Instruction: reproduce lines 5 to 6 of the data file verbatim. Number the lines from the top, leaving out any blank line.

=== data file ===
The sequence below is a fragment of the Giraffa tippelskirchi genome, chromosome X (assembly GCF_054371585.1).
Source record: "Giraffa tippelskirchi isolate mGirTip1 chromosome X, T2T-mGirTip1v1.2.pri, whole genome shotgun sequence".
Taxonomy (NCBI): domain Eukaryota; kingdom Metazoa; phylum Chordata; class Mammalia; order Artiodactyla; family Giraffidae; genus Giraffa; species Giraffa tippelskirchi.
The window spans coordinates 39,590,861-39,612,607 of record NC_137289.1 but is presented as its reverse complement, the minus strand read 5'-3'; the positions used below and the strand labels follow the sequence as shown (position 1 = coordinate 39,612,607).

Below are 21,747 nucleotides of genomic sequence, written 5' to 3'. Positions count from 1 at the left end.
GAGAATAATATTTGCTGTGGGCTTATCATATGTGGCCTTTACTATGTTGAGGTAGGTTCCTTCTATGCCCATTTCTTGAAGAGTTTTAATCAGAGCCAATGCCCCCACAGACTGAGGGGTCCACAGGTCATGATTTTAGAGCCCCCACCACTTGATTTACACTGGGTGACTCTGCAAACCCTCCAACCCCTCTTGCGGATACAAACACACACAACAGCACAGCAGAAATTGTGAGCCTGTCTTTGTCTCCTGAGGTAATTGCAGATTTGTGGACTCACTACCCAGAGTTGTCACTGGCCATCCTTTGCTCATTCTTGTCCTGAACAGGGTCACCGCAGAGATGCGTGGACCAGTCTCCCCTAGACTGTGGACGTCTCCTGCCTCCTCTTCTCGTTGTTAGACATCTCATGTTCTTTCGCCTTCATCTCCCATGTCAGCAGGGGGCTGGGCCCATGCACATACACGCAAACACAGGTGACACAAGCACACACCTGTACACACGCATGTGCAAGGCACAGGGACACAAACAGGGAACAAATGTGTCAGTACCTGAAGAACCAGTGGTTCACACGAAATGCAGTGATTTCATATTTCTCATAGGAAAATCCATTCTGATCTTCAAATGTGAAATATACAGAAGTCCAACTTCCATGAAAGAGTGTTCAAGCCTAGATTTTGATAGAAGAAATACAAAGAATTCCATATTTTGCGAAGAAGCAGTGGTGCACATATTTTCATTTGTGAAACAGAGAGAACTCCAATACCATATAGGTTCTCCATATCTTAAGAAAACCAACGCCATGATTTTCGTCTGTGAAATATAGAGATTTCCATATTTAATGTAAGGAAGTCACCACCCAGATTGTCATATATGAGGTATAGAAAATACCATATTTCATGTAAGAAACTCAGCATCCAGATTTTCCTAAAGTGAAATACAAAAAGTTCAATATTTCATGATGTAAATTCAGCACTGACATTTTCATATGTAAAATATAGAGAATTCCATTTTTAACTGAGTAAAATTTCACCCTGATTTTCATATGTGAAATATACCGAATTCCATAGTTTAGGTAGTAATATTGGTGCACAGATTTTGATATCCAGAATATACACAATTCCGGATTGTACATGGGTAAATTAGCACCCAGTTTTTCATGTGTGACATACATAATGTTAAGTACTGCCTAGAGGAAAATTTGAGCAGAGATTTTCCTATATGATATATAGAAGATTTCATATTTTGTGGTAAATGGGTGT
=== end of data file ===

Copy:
Below are 21,747 nucleotides of genomic sequence, written 5' to 3'. Positions count from 1 at the left end.
GAGAATAATATTTGCTGTGGGCTTATCATATGTGGCCTTTACTATGTTGAGGTAGGTTCCTTCTATGCCCATTTCTTGAAGAGTTTTAATCAGAGCCAATGCCCCCACAGACTGAGGGGTCCACAGGTCATGATTTTAGAGCCCCCACCACTTGATTTACACTGGGTGACTCTGCAAACCCTCCAACCCCTCTTGCGGATACAAACACACACAACAGCACAGCAGAAATTGTGAGCCTGTCTTTGTCTCCTGAGGTAATTGCAGATTTGTGGACTCACTACCCAGAGTTGTCACTGGCCATCCTTTGCTCATTCTTGTCCTGAACAGGGTCACCGCAGAGATGCGTGGACCAGTCTCCCCTAGACTGTGGACGTCTCCTGCCTCCTCTTCTCGTTGTTAGACATCTCATGTTCTTTCGCCTTCATCTCCCATGTCAGCAGGGGGCTGGGCCCATGCACATACACGCAAACACAGGTGACACAAGCACACACCTGTACACACGCATGTGCAAGGCACAGGGACACAAACAGGGAACAAATGTGTCAGTACCTGAAGAACCAGTGGTTCACACGAAATGCAGTGATTTCATATTTCTCATAGGAAAATCCATTCTGATCTTCAAATGTGAAATATACAGAAGTCCAACTTCCATGAAAGAGTGTTCAAGCCTAGATTTTGATAGAAGAAATACAAAGAATTCCATATTTTGCGAAGAAGCAGTGGTGCACATATTTTCATTTGTGAAACAGAGAGAACTCCAATACCATATAGGTTCTCCATATCTTAAGAAAACCAACGCCATGATTTTCGTCTGTGAAATATAGAGATTTCCATATTTAATGTAAGGAAGTCACCACCCAGATTGTCATATATGAGGTATAGAAAATACCATATTTCATGTAAGAAACTCAGCATCCAGATTTTCCTAAAGTGAAATACAAAAAGTTCAATATTTCATGATGTAAATTCAGCACTGACATTTTCATATGTAAAATATAGAGAATTCCATTTTTAACTGAGTAAAATTTCACCCTGATTTTCATATGTGAAATATACCGAATTCCATAGTTTAGGTAGTAATATTGGTGCACAGATTTTGATATCCAGAATATACACAATTCCGGATTGTACATGGGTAAATTAGCACCCAGTTTTTCATGTGTGACATACATAATGTTAAGTACTGCCTAGAGGAAAATTTGAGCAGAGATTTTCCTATATGATATATAGAAGATTTCATATTTTGTGGTAAATGGGTGT